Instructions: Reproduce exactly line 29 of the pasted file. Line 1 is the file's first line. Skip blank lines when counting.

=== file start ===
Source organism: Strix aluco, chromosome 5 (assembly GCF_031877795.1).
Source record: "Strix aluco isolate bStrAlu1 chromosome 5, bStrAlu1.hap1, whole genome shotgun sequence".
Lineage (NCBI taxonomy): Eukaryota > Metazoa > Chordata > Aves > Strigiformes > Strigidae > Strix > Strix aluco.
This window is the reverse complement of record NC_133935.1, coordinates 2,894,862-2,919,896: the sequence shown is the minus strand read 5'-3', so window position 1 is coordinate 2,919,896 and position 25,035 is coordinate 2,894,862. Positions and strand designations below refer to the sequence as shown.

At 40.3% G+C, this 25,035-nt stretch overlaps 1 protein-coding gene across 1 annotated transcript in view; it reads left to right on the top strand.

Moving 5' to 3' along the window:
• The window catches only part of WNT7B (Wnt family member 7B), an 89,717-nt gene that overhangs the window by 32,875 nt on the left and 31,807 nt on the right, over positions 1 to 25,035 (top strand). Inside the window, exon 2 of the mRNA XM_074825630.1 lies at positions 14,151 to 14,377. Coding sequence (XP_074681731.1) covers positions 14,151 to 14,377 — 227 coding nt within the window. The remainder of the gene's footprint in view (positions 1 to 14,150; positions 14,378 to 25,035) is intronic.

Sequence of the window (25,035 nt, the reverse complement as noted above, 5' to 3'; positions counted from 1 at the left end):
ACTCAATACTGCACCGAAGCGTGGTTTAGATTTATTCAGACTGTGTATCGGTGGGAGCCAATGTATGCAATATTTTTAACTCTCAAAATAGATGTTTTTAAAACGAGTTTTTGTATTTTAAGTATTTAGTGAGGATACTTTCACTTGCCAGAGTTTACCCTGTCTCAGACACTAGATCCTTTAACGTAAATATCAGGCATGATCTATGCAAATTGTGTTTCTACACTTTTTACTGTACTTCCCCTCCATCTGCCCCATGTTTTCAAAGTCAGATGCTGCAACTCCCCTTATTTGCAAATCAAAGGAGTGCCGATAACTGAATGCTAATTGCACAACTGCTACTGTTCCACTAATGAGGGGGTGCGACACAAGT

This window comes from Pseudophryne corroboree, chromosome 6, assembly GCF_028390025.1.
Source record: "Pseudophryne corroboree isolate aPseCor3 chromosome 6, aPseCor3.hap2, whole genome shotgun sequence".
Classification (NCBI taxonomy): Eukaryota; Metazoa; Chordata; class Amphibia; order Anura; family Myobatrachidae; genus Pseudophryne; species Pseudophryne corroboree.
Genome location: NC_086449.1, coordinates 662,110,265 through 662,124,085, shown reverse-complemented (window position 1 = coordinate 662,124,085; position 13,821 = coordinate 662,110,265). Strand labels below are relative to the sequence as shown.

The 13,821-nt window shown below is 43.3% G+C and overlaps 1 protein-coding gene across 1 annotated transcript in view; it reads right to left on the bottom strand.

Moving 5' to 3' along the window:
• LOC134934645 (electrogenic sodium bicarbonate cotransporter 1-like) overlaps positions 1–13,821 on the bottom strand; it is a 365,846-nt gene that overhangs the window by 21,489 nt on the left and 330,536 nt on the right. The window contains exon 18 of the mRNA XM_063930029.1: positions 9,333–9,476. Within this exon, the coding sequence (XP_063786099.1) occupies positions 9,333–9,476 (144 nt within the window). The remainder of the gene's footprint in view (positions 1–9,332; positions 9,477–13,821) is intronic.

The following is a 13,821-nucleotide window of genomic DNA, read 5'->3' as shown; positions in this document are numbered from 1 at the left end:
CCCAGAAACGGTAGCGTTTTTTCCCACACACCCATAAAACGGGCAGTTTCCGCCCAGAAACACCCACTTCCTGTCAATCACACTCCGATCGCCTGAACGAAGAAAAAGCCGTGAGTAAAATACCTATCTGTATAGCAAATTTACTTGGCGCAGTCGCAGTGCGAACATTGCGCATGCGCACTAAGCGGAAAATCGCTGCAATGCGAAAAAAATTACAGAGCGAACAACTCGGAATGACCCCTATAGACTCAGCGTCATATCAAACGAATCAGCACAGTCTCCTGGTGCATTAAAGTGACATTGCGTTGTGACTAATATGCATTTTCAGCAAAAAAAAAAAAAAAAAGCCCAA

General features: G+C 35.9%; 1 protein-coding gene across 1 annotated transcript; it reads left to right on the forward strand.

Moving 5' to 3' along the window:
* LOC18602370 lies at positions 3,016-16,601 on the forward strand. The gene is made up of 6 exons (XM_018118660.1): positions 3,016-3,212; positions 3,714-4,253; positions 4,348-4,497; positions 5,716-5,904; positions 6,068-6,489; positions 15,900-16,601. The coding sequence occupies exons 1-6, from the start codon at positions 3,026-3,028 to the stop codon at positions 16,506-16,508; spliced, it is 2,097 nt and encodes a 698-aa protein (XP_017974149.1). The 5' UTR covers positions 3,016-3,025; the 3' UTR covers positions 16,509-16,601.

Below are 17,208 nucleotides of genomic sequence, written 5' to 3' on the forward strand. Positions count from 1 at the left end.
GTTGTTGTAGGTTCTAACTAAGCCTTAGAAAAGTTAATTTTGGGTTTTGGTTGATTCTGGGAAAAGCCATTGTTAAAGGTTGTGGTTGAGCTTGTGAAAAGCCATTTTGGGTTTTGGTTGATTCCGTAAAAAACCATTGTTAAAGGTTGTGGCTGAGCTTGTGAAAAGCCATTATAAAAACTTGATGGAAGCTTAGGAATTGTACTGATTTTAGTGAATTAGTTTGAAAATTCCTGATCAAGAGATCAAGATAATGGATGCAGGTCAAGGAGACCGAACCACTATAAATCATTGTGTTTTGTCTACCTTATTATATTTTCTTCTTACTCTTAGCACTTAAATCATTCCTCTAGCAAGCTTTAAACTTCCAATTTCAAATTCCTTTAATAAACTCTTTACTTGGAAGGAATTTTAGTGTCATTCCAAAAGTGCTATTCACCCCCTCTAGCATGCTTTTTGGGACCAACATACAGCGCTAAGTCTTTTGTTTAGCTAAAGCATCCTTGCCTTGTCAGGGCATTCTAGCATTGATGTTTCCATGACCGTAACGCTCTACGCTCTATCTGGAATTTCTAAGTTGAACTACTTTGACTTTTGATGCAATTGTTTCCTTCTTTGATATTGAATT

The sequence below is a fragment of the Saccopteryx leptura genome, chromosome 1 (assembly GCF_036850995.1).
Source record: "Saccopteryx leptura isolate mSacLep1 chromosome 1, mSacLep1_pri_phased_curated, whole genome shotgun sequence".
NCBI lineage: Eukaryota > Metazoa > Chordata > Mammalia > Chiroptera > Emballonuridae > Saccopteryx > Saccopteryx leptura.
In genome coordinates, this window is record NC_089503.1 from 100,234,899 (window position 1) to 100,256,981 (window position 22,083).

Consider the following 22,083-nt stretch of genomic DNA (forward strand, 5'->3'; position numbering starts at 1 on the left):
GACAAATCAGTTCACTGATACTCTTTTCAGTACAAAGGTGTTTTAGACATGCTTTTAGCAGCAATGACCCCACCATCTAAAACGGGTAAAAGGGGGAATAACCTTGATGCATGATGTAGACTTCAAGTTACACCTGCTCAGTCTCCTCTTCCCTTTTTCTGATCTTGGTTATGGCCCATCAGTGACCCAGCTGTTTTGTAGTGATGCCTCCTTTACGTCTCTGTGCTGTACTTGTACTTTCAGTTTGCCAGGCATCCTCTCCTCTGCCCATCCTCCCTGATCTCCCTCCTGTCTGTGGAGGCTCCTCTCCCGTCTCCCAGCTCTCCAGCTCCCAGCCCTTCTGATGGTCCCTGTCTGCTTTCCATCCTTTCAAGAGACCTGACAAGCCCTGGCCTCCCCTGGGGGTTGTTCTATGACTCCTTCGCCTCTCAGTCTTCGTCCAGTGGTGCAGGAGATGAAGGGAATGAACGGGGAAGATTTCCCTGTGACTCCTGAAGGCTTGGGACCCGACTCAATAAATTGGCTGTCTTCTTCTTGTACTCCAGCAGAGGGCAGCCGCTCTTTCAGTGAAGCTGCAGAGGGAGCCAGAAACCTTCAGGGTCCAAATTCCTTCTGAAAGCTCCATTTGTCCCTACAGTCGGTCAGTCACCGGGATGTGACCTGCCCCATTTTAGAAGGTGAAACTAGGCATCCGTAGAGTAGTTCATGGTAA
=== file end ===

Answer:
GACAAATCAGTTCACTGATACTCTTTTCAGTACAAAGGTGTTTTAGACATGCTTTTAGCAGCAATGACCCCACCATCTAAAACGGGTAAAAGGGGGAATAACCTTGATGCATGATGTAGACTTCAAGTTACACCTGCTCAGTCTCCTCTTCCCTTTTTCTGATCTTGGTTATGGCCCATCAGTGACCCAGCTGTTTTGTAGTGATGCCTCCTTTACGTCTCTGTGCTGTACTTGTACTTTCAGTTTGCCAGGCATCCTCTCCTCTGCCCATCCTCCCTGATCTCCCTCCTGTCTGTGGAGGCTCCTCTCCCGTCTCCCAGCTCTCCAGCTCCCAGCCCTTCTGATGGTCCCTGTCTGCTTTCCATCCTTTCAAGAGACCTGACAAGCCCTGGCCTCCCCTGGGGGTTGTTCTATGACTCCTTCGCCTCTCAGTCTTCGTCCAGTGGTGCAGGAGATGAAGGGAATGAACGGGGAAGATTTCCCTGTGACTCCTGAAGGCTTGGGACCCGACTCAATAAATTGGCTGTCTTCTTCTTGTACTCCAGCAGAGGGCAGCCGCTCTTTCAGTGAAGCTGCAGAGGGAGCCAGAAACCTTCAGGGTCCAAATTCCTTCTGAAAGCTCCATTTGTCCCTACAGTCGGTCAGTCACCGGGATGTGACCTGCCCCATTTTAGAAGGTGAAACTAGGCATCCGTAGAGTAGTTCATGGTAA